The other land owners in the vicinity were Charlotte and George Mehaffey / Mehaffy. They purchased a farm of 95 acres in 1864, but they never lived on the farm. They were actually residents of Marietta, Lancaster County but for unknown reasons purchased and retained the Tredyffrin property. The tract was bisected by the railroad. When the railroad re-engineered the track in the 1870s they sold 6+ acres to the railroad. Sometime between 1887 and 1893 the Mehaffeys subdivided their property south of the railroad. They managed to sell a plot to William Dawson in 1893 and one to Hannah Epright in 1894 but otherwise sales were difficult until 1903 when the Manor Real Estate and Trust company purchased a block of 13 acres.
The Manor Real Estate company was controlled by the Pennsylvania Railroad and handled their real estate needs in the early 1900s. In 1902 the Railroad had approved a project to eliminate the severe curve at Berwyn by constructing a line on the south side of Berwyn (see The Berwyn Curve). The 13 acres purchased was at the western end of this proposed route.
The Croasdale family started to purchase property in the Daylesford area in 1901. Their properties are highlighted on this extract from the 1908 atlas:
In 1903 Susanna Bodine started to amass an estate north of the railroad by purchasing and combining smaller tracts. By 1912 she owned 102 acres.
Charlotte Mehaffey died in 1908, and her husband, George, in 19108. The property was then subdivided among their 3 children. In 1935 their daughter, Emily Mott, consolidated the property in her ownership and continued to sell tracts into the 1950s, for example, the West Berwyn development was on property she sold in 1941.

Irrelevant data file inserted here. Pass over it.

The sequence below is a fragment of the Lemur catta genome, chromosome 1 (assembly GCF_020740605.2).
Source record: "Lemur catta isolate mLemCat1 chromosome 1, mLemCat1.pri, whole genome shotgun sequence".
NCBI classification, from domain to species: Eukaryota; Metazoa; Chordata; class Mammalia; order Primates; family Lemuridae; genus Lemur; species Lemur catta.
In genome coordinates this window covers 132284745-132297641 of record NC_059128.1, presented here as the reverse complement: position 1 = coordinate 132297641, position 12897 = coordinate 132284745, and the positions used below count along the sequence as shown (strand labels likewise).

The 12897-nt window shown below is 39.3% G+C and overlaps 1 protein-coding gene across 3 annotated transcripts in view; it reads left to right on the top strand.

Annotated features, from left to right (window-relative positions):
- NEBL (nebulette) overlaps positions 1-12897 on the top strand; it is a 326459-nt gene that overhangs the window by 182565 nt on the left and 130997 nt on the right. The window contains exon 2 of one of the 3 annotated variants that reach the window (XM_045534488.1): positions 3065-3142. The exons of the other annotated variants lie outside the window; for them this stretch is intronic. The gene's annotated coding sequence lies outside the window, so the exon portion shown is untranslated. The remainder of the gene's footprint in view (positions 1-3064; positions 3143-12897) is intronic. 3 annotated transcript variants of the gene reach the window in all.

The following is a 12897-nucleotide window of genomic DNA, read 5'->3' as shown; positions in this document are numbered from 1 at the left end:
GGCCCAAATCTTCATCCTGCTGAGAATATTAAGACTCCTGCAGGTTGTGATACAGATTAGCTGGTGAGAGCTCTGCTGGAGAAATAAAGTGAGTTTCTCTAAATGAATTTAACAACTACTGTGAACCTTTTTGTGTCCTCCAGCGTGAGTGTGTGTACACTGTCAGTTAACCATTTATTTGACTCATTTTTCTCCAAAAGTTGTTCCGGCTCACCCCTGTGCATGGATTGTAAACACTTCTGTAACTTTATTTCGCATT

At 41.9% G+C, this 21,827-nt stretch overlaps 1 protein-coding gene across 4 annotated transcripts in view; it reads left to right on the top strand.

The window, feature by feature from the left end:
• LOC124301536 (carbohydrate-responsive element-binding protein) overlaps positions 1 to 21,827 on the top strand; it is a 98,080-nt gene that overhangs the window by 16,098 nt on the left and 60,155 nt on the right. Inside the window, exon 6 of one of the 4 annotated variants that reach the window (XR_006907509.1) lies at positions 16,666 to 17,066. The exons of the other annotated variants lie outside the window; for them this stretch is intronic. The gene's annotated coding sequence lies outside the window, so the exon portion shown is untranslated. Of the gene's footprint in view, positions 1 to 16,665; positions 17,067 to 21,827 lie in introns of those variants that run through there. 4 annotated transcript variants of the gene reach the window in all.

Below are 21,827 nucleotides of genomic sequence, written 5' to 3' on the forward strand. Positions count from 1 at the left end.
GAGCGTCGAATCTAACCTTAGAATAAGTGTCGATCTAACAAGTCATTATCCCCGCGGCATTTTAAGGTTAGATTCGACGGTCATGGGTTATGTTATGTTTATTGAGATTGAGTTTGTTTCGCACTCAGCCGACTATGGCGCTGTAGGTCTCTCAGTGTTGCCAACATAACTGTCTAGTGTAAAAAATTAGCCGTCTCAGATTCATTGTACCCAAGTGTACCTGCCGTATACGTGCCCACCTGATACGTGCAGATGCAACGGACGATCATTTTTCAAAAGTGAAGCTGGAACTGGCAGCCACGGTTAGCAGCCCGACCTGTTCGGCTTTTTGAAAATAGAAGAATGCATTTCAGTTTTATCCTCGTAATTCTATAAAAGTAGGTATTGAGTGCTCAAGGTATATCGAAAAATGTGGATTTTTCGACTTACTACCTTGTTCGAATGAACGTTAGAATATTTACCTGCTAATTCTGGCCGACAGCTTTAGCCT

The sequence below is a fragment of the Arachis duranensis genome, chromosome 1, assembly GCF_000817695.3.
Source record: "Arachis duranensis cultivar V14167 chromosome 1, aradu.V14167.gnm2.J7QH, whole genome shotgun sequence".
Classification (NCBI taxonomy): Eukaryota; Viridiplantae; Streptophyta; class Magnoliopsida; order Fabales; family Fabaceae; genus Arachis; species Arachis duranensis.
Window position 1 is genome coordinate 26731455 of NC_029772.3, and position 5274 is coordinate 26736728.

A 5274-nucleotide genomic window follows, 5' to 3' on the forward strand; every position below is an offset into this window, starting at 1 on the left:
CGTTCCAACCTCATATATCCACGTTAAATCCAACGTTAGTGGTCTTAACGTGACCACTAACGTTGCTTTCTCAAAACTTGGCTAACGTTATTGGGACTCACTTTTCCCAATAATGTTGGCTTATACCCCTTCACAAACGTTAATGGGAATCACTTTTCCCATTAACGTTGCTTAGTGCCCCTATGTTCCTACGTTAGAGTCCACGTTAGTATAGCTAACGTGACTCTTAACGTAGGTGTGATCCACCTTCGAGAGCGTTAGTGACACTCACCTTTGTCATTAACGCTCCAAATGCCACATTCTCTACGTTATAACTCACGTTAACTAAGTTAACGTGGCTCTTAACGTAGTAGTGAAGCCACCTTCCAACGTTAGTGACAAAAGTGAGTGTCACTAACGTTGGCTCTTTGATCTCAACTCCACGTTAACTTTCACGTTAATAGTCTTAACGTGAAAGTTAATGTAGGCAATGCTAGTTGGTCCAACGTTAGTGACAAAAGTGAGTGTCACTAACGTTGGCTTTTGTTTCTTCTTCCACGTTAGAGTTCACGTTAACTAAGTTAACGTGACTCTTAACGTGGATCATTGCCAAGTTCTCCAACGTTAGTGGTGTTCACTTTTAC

The development of Daylesford was a long and slow process. The lack of reliable water sources may have been a constraint in the earlier years.
1. The deed history of the Daylesford area can be found in Table L of the Tredyffrin deed histories.
2. The following articles describe the setting up of the Daylesford Water Company. The 1912 atlas shows water pipes running along the roads in the area. In 1919 there is a house sale advertisement saying it has Springfield water.
The Berwyn Water Company took over the other local water companies between 1895 and 1898 (though Daylesford is not mentioned). Then in 1899 the North Springfield Water Company in turn took over the Berwyn Company.2a
3. The deed history of the Graham tract in Easttown can be found at Richard Graham tract
4. Articles have been written in the Tredyffrin Easttown Society Quarterly on A. E. Newton and Oak Knoll: Mr. Newton 'Mutilates' a Book by Hob Borgson [pseud.], TEQ 29-1 (January 1991); ; A. Edward Newton and Oak Knoll by J. B. Post, TEQ 42-1 (Winter 2005); Remembering A. Edward Newton, Notes & Comments, TEQ 43-2 (Spring 2006).
5. Suburban homes on the lines of the Pennsylvania railroad within a radius of thirty miles around Philadelphia, with useful information for summer-home seekers. Pennsylvania Railroad Company, Printed by Allen, Lane & Scott (1894).
6. Electronic copies of the mainline atlases can be found in a number of locations, such as andysantiqueatlases.com, https://radnorhistory.org/maps/#atlases, https://www.philageohistory.org/geohistory/
Jim Brazel, Frank Tatnall. Roger Thorne, & Stephen Titchenal provided useful information and insights.